In establishing conflict of interest procedures, an organisation should consider its own individual circumstances, including for example how its board operates. Some general considerations include having in place:

  • Processes to support board members, employees and other organisation representatives to recognise conflicts of interest. To identify a potential or actual conflict of interest the following questions may be asked by representatives of the organisation when making decisions:
  • Do I have any personal or private interests in a matter that may conflict or be perceived to conflict with my duties in the organisation?
  • Could there be a benefit for me, my family or friends into the future if I involve myself in a matter?
  • How will my involvement be viewed by others? 
  • Does my involvement in the decision being made appear fair and reasonable?
  • Procedures to enable timely disclosure of conflicts of interests. A process for registering and recording conflict of interests could be put in place, for example, introducing on an annual basis a process for board members to declare any private interests that may have implications. 
  • Rules that require a representative of an organisation to restrict their involvement in matters where a conflict of interest is likely to arise, for example removing themselves from decisions or votes on related matters.
  • Procurement and employment processes that are appropriate, transparent and fair.

If an organisation would like further information on the management and disclosure of conflict of interest, a number of resources are available from the:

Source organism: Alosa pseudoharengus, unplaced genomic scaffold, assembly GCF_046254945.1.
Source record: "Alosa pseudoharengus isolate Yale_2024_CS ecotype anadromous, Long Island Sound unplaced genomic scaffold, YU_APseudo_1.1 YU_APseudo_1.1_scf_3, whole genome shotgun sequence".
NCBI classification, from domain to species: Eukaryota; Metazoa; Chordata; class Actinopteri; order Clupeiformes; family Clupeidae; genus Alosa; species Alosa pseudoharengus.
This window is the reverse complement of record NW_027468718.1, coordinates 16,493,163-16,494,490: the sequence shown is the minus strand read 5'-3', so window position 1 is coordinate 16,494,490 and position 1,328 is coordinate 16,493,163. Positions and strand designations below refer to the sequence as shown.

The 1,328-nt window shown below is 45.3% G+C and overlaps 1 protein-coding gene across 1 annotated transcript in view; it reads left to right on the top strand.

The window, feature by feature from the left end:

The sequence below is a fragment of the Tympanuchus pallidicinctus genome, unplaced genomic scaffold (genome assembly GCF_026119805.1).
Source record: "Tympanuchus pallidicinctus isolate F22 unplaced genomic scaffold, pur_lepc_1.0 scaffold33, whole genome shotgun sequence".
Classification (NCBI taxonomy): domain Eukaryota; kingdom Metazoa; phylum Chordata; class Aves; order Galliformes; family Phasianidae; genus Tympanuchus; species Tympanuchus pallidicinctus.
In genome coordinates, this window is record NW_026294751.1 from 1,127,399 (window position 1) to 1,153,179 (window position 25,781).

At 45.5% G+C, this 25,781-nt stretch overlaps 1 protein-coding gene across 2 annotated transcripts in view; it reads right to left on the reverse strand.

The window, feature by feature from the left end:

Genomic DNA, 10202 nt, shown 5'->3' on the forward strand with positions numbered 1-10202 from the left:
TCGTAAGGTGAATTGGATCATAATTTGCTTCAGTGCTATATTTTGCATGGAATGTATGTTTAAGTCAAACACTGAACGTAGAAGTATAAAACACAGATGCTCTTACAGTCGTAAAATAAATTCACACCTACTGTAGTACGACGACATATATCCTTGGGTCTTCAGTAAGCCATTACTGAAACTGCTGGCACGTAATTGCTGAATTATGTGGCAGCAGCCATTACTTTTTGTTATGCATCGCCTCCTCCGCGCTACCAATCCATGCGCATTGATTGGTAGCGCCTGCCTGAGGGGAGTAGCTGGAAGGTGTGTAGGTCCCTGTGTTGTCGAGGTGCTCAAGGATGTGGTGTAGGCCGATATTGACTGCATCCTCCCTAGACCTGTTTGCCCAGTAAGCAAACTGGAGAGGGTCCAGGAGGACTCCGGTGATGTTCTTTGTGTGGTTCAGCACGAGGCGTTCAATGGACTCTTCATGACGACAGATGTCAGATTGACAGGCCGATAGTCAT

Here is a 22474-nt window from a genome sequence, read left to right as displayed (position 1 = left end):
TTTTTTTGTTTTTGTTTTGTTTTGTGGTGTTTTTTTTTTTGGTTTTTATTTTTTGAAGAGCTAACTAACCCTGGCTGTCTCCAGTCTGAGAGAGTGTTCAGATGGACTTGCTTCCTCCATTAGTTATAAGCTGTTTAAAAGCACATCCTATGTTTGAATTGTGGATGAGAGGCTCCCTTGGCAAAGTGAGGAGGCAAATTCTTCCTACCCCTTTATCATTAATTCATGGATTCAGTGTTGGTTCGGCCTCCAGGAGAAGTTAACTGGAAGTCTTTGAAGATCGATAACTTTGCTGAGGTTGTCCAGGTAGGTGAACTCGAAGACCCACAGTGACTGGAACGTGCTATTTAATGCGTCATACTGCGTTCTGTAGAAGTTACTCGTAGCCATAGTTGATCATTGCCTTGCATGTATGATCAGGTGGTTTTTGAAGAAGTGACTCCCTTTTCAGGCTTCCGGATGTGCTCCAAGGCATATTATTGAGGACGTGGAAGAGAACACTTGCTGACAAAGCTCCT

Organisations may also contact their peak bodies for further information and resources.

What needs to occur under the Service Agreement if there is a potential or actual conflict of interest in place?

When entering into a new Service Agreement, an organisation is to agree that to the best of its knowledge there are no actual or potential conflicts of interest, and that no conflict of interest is likely to arise during the term of the Service Agreement. Where an organisation has existing processes in place to manage conflict of interest, this requirement should be relatively easy to meet.

During the period of the Service Agreement, where an organisation becomes aware of matters that give rise to an actual or potential conflict of interest relating to services being funded, the organisation is to inform the department and note the strategies in place to manage the conflict of interest.

The department acknowledges that organisations are likely to have well established procedures to manage conflict of interest and are often subject to a range of other existing governance-related regulation. Consequently, it is unlikely that the department will require an organisation to take any further steps.

In some circumstances, the department may require an organisation to take particular steps to manage a conflict of interest. Where this is the case, these requirements must be reasonable and will be provided to the organisation in writing.